- Dr. Jan Whittington focuses integrated capital investment planning for municipalities intended to help reduce financial risks from extreme climate events.
- Breckinridge sees alignment between Dr. Whittington’s work on climate-smart capital planning and its own analysis of the risks that municipalities face from a changing climate and mitigation.
- For municipalities, the approach can improve climate resilience and, reduce lifecycle costs due to damage catastrophic climate events can have on infrastructure and move the municipality toward is emissions-reductions goals.
Dr. Jan Whittington is Associate Professor of the Department of Urban Design and Planning, at the University of Washington, Seattle. Her work focuses on strategies for municipalities to integrate in capital investment planning to reduce infrastructure lifecycle costs, improve efficiency, reduce greenhouse gas (GHG) emissions, and reduce financial risks from extreme climate events. Breckinridge Senior Portfolio Strategist Cara Early and Senior Research Analyst Ruth Ducret recently spoke with Dr. Whittington about the ways her work and Breckinridge’s integration of environmental, social and governance (ESG) analysis influence on security selection and portfolio management.
Cara Early: I learned about your work, Jan, through my colleague Ruth and other members of our municipal research team. Our team regularly engages with municipal bond issuers and stakeholders on ESG topics and developments. Your work with a World Bank initiative to reach 300 cities around the globe and support their development of capital improvement plans during multiple budget cycles that factor in climate risk and resilience plans, piqued the interest of our analyst team.
We believe there is alignment between your approach to climate-smart capital investment planning and Breckinridge’s analysis of the risks that municipalities face from a changing climate as well as their management and mitigation of those risks over the long term.
You have worked with municipalities around the world as well those in the United States. What can you tell us about the progress being made with municipalities that want to take a forward-looking comprehensive budgeting approach to their climate-related risks and spending needs?
Dr. Jan Whittington: Cara, we are working with local governments around the world to help them develop capital plans and budgets that present stakeholders with building options for a low-carbon future. At the core of our approach is a conviction that a municipality’s capital investment planning is key to implementing climate action.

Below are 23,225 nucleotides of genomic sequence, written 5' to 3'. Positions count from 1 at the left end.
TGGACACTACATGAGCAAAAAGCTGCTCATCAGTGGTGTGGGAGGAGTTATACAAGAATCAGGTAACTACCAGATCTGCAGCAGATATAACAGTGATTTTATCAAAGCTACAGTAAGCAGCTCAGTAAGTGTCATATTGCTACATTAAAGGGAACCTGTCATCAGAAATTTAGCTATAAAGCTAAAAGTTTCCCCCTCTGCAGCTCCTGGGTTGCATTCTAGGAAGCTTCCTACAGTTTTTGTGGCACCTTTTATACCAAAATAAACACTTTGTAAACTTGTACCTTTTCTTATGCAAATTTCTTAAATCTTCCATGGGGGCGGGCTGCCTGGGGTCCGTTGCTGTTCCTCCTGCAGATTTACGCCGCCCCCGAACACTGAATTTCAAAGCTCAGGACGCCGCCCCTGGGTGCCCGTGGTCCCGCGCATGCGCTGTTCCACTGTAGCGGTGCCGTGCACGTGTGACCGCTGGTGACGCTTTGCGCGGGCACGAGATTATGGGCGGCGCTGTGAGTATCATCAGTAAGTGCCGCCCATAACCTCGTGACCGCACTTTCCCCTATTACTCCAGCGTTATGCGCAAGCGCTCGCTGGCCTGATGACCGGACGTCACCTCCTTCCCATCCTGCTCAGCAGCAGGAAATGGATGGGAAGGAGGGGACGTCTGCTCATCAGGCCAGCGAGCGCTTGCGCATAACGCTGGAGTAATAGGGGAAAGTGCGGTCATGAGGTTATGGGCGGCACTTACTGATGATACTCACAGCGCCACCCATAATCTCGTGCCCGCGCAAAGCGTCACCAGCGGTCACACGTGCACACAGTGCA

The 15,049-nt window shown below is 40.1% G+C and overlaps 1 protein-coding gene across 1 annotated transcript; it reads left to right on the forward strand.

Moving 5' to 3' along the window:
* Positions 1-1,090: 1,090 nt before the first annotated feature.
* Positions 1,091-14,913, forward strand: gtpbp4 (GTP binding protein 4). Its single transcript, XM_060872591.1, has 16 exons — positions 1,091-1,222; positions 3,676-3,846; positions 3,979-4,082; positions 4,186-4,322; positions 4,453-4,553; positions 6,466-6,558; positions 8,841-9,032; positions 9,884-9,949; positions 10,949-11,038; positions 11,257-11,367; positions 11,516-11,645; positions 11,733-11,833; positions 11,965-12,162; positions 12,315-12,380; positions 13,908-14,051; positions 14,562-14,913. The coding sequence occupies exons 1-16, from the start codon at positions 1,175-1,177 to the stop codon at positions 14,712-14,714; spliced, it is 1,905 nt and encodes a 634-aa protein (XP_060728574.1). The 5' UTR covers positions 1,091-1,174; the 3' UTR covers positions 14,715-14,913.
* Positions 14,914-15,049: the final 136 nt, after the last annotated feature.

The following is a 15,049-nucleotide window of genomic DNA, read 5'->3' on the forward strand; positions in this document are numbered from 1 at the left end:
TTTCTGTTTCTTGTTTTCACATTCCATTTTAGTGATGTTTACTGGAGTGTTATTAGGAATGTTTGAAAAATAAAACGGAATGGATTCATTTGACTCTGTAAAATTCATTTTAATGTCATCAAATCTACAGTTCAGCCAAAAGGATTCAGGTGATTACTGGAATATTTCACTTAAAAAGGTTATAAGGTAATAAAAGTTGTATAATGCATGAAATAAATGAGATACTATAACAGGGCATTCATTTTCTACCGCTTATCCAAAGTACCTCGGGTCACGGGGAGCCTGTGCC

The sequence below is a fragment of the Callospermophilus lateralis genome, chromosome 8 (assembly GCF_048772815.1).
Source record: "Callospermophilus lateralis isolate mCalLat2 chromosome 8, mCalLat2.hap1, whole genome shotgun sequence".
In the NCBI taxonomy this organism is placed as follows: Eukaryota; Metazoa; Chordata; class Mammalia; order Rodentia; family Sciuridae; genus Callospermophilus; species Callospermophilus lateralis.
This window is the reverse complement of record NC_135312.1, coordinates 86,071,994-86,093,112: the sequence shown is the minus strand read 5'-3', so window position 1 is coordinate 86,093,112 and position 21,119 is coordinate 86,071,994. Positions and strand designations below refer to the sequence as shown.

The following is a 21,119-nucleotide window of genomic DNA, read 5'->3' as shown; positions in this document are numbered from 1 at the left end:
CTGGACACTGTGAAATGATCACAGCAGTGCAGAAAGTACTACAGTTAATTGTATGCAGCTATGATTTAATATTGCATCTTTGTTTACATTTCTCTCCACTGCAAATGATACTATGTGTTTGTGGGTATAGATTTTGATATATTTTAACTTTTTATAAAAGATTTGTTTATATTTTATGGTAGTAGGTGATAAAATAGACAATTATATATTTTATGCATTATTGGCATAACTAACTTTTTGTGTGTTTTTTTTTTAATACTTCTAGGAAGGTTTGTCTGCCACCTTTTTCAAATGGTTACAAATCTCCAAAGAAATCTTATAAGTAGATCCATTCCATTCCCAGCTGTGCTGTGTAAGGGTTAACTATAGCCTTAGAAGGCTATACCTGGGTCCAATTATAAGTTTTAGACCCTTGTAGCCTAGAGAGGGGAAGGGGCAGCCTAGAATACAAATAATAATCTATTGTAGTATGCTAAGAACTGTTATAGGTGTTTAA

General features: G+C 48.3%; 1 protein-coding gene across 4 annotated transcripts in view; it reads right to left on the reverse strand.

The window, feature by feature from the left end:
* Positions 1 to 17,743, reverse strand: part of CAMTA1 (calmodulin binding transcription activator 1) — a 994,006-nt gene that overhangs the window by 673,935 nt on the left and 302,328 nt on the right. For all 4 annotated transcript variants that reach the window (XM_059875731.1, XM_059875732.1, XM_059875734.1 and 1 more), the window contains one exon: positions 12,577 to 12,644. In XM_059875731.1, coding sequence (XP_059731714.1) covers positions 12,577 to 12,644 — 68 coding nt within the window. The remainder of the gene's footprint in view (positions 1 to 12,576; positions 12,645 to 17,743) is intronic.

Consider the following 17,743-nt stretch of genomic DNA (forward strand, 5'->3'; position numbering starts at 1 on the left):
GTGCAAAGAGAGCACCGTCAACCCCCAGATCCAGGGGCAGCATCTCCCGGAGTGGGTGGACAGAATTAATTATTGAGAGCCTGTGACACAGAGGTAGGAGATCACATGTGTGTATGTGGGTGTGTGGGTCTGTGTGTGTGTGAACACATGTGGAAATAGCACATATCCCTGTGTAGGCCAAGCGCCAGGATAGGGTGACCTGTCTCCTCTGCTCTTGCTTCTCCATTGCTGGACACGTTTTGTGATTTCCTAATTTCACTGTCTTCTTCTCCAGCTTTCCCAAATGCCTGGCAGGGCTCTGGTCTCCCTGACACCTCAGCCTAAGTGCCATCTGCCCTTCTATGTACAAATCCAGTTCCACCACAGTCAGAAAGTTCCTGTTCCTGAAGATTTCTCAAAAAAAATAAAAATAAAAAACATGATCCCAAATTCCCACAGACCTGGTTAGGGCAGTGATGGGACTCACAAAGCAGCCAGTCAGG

When we think about the cycle of construction‐disaster‐reconstruction that is worsening with the intensification of climate risk due to temperature rise, we think a climate-smart approach to capital investment planning, which includes both elements of adaptation and mitigation makes more sense.
I work directly with governments and their agencies to use tools we developed at our lab at the University of Washington. In short, our programs track three data sets:
- Local government financial history and capital budget projections.
- Localized natural hazards affected by climate change over the next 80 to 100 years, with the financial risks they pose to municipal capital projects.
- Construction design, technical components—we consider issues like mechanical, electrical, plumbing needs—energy efficiency, GHG emission forecasts, and lifecycle costs of common municipal infrastructure capital investments.
Our model does not recommend a single solution for a municipality’s infrastructure needs, rather it presents the city with an array of options noting the upfront costs, resiliency, and climate impact of the available solutions. For decarbonization, we outline the cost of capital with a business-as-usual approach, a carbon reduction scenario and finally a net zero outcome. For resilience, we outline the impacts from exposure to extreme events over the lifespan of the project, and the costs associated with a business-as-usual approach, a more moderate use of design strategies for resilience, and a scenario with design strategies to maximize resilience. Oftentimes the more resilient and net zero designs are synergistic and cost-effective than business-as-usual approaches to projects. This data allows local decision-makers to understand the long-term impact on budgets and financing of capital investment choices made in each budget cycle.
This exercise also produces empirically sound indicators of climate mitigation, adaptation, and lifecycle cost, for each project and the entire pipeline of capital investments. For decision-makers, this is key information that provides a more reliable foundation for their own capital expenditure choices, while allowing the municipality to become more resilient to extreme events and more energy efficient.
Ruth Ducret: What you described Jan are powerful tools not only for local governments but also from the perspective of municipal bond issuers. Their output also can be additive in my own work as a municipal analyst assessing current and future climate risks that issuers are facing.
The capital budgets developed using these tools can demonstrate whether municipal issuers are focused on a comprehensive, wholistic capital planning approach to near- and long-term challenges.
A comprehensive approach to capital investment planning can demonstrate the wholistic integration across all aspects of its capital plan and not simply one-off projects.
The data can also point to climate risks that can have potential ramifications for the creditworthiness of a municipality as well as headline risk that may arise from owning an issuer’s bonds.